A Brief History of Astrology in the Elizabethan Era

Astrology played an incredibly important role in Elizabethan England during the 16th and early 17th centuries. From peasants to royalty, people of all social standings consulted astrologers to guide their decisions and predict their futures.

In this blog post, we’ll explore the widespread prevalence and cultural significance of astrology in the Elizabethan era.

Astrology’s Popularity and Influence

During the Renaissance period, astrology reached the height of its popularity and influence in England. Queen Elizabeth I herself had an official court astrologer named John Dee, indicating the authority this profession held. Astrological knowledge was considered essential for understanding the connection between the cosmos and humanity.

Influential astrological publications like the Almanac provided predictions about weather, agriculture, and the outcomes of political events. People of all backgrounds relied on these forecasts to make decisions about their daily activities. Astrological concepts also shaped medicine, with treatments often scheduled based on the moon’s phases and star alignments.

An Integral Part of Elizabethan Life

For Elizabethans, astrology was not just a casual hobby – it was an integral part of their worldview and daily life. They believed the positions and movements of celestial bodies impacted everything from their health, emotions, and personalities to political affairs and natural disasters.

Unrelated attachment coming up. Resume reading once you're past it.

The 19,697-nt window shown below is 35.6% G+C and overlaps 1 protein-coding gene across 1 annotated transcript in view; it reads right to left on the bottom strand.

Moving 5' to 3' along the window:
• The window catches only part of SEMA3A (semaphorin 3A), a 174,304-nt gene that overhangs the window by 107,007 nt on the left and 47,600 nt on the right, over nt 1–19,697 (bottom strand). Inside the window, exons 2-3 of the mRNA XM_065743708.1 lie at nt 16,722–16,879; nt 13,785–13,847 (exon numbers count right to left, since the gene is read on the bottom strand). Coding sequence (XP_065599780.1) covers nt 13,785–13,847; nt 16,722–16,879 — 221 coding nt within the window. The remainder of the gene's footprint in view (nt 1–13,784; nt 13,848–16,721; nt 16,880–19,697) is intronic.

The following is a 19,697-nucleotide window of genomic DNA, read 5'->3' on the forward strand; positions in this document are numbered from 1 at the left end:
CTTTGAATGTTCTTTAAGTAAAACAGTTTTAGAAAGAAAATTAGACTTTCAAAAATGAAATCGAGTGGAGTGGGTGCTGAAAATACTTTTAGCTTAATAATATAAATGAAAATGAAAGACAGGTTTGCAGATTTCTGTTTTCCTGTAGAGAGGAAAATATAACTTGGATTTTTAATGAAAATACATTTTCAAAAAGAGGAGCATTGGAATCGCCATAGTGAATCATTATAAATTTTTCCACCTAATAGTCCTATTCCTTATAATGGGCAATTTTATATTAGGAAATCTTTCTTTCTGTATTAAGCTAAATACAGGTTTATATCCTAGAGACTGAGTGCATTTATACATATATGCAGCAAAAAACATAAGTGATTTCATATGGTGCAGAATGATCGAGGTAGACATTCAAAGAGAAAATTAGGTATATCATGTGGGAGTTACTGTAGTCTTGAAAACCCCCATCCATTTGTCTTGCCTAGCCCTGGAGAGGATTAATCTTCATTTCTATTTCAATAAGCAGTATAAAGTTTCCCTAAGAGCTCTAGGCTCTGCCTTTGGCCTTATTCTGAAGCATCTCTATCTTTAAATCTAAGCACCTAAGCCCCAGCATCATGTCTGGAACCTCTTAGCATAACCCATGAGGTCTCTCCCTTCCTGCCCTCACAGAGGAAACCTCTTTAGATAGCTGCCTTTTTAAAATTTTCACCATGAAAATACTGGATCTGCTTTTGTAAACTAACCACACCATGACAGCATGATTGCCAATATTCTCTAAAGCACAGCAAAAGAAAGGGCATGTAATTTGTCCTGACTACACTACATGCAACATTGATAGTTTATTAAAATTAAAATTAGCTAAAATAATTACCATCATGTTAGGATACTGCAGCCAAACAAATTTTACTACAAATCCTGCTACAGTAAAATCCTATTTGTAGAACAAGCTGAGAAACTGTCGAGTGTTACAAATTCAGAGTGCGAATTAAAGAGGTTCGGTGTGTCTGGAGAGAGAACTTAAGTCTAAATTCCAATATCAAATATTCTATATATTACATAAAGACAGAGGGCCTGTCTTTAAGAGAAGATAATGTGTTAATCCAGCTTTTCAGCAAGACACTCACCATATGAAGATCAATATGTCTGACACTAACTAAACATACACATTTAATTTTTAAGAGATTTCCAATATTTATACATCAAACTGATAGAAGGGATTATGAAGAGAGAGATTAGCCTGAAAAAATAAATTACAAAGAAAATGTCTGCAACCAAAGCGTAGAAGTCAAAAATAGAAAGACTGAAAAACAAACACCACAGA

Consulting astrologers was commonplace to choose auspicious dates for major events like coronations, marriages, voyages, battles, and more. Nobility and commoners alike also regularly obtained horoscopes forecasting their futures. During this time, astrology was revered as a complex, credible, and essential field.

Notable Elizabethan Astrologers

Some of the most famous and influential astrologers of the Elizabethan era include:

John Dee

Queen Elizabeth’s close advisor, Dee provided her horoscopes and astrological counsel. He chose the day of her coronation based on celestial readings.

Simon Forman

This prolific astrologer and occultist created thousands of horoscopes for clients and kept detailed journals of his predictions and their outcomes.

William Lilly

Lilly published extremely popular astrology manuals. His Christian Astrology guidebook from 1647 is still considered a seminal text for studying Elizabethan astrological practices.

Astrology’s Decline in the 17th Century

While astrology thrived throughout much of the 1500s, it started facing backlash in the early 17th century from sectors of society who saw it as immoral or heretical. New scientific models of the universe from figures like Galileo and Copernicus also cast doubt on astrology’s reliability.

By the late 1600s, astrology’s credibility had severely declined, and it became less integrally entwined with politics, medicine, and daily life. But during its Elizabethan heyday, astrology shaped culture and worldviews in profound ways we are still uncovering today. The mystical cosmic beliefs of this era continue to fascinate.


Curry, Patrick. Prophecy and Power: Astrology in Early Modern England. Princeton University Press, 1989.

McIntosh, Christopher. The Astrologers and Their Creed: An Historical Outline. Praeger, 1969.

Thomas, Keith. Religion and the Decline of Magic. Scribner’s Sons, 1971.

Willis, Deborah. “Elizabethan Astrology and Medicine.” The Brittle Crazie Glasse, edited by J. Berg, Early English Text Society, 2016, pp. 183–200.

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